Tony and Marlene Golamis, owners of Cafe Nicolle (at the northeast corner of Decatur Boulevard and Sahara Avenue), share Karafantis' feelings about live music.
"We want to provide a place where our customers can enjoy music and dance," Tony Golamis said.
When the couple bought Cafe Nicolle four years ago they put in a dance floor and built a stage for a band, which is occupied Fridays and Saturdays by vocalist Lou Martinez, drummer Conrad Csogi and Mellen on keyboards.
South of Cafe Nicolle (on Decatur near Spring Mountain Road) is the Emergency Room, where the stage is shared by a rotating roster of live bands and a DJ.
"Our best nights are Mondays," bartender Desiree DiPuzo said. "After midnight, we're maximum capacity."
Mondays are DJ nights, featuring DJ Hollywood. His fans are younger, in their 20s and 30s.
"We may start having DJs on Wednesdays and Fridays as well," DiPuzo said.
The older fans prefer live music, especially rock 'n' roll, DiPuzo said.
The Emergency Room changed hands a couple of years ago. Before then it was managed briefly by John Earl Williams (of John Earl and the Boogie Man Band) and his wife, Shirley. At that time it was strictly blues, and live.
At one time the venue belonged to Tommy Rocker. It was the rock 'n' roll entertainer's first venture into owning a restaurant. Now he owns four.
The Williamses managed another popular nightclub in the area for about 13 years -- the Sand Dollar, east of Decatur Boulevard at 3355 Spring Mountain Road. John Earl started a blues tradition at the Sand Dollar that still thrives. There is music seven nights a week, with several bands rotating engagements.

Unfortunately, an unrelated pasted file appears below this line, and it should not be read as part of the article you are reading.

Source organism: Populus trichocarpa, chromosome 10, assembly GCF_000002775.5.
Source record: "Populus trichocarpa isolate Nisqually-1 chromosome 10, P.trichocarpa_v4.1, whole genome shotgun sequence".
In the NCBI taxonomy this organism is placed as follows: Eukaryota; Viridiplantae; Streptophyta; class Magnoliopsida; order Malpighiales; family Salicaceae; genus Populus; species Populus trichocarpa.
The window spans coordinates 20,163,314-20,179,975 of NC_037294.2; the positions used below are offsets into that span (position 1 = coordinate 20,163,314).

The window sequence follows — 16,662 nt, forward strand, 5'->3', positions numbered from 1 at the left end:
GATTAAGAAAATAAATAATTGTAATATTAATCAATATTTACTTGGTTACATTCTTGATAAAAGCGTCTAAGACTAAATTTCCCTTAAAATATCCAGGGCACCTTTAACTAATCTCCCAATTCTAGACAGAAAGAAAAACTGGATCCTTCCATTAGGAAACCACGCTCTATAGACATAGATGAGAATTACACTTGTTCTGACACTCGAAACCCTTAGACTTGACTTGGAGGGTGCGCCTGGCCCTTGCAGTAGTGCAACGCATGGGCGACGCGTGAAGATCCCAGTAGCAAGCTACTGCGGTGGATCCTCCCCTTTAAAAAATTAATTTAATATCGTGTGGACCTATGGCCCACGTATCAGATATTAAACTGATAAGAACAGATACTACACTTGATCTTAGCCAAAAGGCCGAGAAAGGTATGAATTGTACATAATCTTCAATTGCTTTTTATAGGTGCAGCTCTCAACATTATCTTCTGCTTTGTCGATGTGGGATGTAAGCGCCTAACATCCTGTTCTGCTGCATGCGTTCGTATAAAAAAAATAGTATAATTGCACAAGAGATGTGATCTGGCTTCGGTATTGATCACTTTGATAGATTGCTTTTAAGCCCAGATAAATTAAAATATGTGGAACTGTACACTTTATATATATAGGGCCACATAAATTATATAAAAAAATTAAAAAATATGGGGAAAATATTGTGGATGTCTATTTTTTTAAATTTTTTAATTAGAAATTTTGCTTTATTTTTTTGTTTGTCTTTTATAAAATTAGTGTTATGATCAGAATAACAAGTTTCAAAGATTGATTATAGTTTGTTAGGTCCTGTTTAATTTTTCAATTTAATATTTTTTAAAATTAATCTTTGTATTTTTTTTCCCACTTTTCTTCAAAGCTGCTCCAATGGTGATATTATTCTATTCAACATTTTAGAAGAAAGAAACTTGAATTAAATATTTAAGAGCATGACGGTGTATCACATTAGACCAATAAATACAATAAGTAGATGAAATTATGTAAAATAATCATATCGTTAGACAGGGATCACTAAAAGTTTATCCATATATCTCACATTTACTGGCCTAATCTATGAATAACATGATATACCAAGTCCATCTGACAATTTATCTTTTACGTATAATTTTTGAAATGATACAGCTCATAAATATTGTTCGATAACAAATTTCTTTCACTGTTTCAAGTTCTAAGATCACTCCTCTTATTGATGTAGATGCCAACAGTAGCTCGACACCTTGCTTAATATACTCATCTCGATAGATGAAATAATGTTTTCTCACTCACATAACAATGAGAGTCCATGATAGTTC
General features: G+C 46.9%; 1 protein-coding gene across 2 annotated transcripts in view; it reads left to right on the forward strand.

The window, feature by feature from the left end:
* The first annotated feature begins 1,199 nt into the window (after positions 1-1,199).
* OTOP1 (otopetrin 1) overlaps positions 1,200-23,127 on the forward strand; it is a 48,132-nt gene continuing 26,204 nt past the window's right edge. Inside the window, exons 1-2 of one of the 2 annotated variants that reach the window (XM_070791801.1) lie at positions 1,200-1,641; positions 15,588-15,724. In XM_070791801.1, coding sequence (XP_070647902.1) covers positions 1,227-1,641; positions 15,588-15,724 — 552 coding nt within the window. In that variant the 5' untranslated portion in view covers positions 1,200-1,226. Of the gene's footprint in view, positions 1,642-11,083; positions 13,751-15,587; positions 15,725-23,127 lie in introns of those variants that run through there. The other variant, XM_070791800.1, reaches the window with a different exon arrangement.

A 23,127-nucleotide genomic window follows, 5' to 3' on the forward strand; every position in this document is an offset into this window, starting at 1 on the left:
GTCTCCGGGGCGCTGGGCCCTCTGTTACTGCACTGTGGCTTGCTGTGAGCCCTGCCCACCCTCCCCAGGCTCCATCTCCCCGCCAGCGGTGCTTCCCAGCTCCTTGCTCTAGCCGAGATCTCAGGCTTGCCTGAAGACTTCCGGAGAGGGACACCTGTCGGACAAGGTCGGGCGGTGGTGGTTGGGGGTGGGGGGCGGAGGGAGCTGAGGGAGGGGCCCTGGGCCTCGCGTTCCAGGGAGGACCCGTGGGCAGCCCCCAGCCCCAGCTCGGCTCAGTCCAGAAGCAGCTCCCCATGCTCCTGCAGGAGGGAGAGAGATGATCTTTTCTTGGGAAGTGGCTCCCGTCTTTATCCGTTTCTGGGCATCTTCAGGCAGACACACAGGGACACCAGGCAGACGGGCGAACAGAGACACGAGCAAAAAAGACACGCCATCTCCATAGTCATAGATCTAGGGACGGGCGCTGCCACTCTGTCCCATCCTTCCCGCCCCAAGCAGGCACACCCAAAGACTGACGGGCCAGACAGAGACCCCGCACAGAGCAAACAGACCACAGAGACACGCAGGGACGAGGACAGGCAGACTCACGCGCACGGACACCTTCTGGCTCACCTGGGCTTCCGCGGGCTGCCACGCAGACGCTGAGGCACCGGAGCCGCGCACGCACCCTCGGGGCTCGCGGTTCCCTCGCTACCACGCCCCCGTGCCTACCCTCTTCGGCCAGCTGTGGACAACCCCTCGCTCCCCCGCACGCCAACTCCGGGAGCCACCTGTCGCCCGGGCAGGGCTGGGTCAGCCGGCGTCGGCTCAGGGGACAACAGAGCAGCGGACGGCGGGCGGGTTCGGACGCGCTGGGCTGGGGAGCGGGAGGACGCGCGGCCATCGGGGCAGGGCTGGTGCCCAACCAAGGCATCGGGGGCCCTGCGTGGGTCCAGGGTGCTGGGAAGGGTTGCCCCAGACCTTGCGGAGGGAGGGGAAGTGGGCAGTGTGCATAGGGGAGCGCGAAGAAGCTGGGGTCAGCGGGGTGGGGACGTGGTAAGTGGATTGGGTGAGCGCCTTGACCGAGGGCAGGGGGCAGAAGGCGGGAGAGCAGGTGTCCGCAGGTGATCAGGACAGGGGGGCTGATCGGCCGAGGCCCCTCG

Recently the featured band was the popular group the Ruffnecks (Jason Edwards, keyboard and vocalist; brother Rob Edwards on bass, and Alvin Segler on guitar). When the Ruffnecks finished, Little Joe came on at 2 a.m.
Cabo Charlie's, 2605 S. Decatur Blvd., is one of the oldest clubs in the area.
It first opened in 1991, then was sold to a new owner for several years and then rebought and reopened almost three years ago.
The club (with a Cabo San Lucas motif) once was part of the Arizona Charlie corporate family, but when Arizona Charlie's sold, Cabo Charlie's spun off on its own.
There are six Cabo Charlie's around town. The only one that offers live music is on Decatur Boulevard, and it features bands or singles on Fridays and Saturdays, DJs on Sundays and drum jam sessions on Wednesdays, with every kind of drum imaginable, from snare to congo.
The groups may range from a duet to an eight-piece band. Last week the duo Deuces Wild performed. This weekend it will be the seven-piece band Knock Out.